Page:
Now Hear This: Beatlemania and How to Organize Your Digital Music

I know, there is nothing new to be said about The Beatles. They are the most influential, recognizable, and adored rock band of all time. I’m not here to break down their song structure or to try and find a new angle at which to explore their music. I’m here to use The Beatles vast catalogue as a means with which to discuss organizing digital music collections.

Personally, I’m a huge fan of using the iTunes rating system for organizing my music. I have about 200 GB worth of digital music in my collection, and only a 16 GB iPod. I use iTunes star ratings to determine what goes on the iPod and to create epic smart playlists. My ratings are as follows:

No stars: Unrated. I either don’t know it, or I haven’t gotten around to it. 
1 star:
I don’t like it.
2 stars: I don’t like it, but I’m not quite ready to write it off. Maybe I need to know it better.
3 stars: Average, but doesn’t stand out.
4 stars: Great song.
5 stars: Love it. I could happily listen to this track on repeat and/or in any circumstance.

A couple of years ago when I got the Beatles Remasters Mono Boxset, I didn’t import any of the albums. I don’t know why. Last weekend I undertook the project of importing and rating all 13 discs worth of Beatles tracks. Even at an average track length of 2.5 minutes each, it took 5 days to complete rating all 185 songs.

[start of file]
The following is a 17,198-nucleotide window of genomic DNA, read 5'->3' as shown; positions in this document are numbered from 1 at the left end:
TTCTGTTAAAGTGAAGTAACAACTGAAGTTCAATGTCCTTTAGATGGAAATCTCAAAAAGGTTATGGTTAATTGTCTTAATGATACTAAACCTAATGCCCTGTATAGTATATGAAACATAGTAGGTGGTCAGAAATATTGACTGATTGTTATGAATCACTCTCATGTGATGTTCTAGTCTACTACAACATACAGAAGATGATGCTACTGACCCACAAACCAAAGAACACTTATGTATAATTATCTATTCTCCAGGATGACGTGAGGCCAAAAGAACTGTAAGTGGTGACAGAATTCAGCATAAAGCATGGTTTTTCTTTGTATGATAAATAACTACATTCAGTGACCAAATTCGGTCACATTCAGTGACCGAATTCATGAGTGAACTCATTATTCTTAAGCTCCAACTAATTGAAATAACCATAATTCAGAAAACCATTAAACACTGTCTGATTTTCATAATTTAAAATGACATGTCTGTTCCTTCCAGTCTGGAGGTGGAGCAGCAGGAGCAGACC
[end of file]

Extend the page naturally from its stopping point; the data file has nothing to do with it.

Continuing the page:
Was it worth it? Let’s see…

I created a Smart Playlist appropriately titled “Beatlemania” and the rules are such that any song with 4 or 5 stars by The Beatles is automatically added to the playlist. Now when I feel like throwing on the Beatles, I never, ever have to hear “Yellow Submarine,” but I can hear “Eleanor Rigby” and “Happiness Is A Warm Gun” 100 million times if that’s what I want.

Yes, I think it was worth it.

I have also used this system to make a playlist of all my favourite songs by creating one simple rule: “Rating is equal to Five stars.” Now every time I plug in my iPod it automatically updates the playlist to include anything new marked with 5 stars, and any songs I’ve gotten sick of are removed by simply reducing the number of stars.

Funny discoveries have come out of using this rating system. iTunes will average out your song ratings to rate the album they are from. I’ve always declared Tom Waits my favourite artist of all time. But, upon viewing my average album ratings, Tom Waits’ albums all sit at 3 stars average, while every Bob Dylan album averaged out at 4 stars. I guess Bob Dylan is actually my favourite artist of all time?

I’ve found the rating system to be a great way to sort out what I  want to listen to, and automating that toughest of tough decisions: “What tiny selection of my music collection do I put on my iPod today?”

How do you organize your collection? Do you have any tips or tricks to share?

Leave a Reply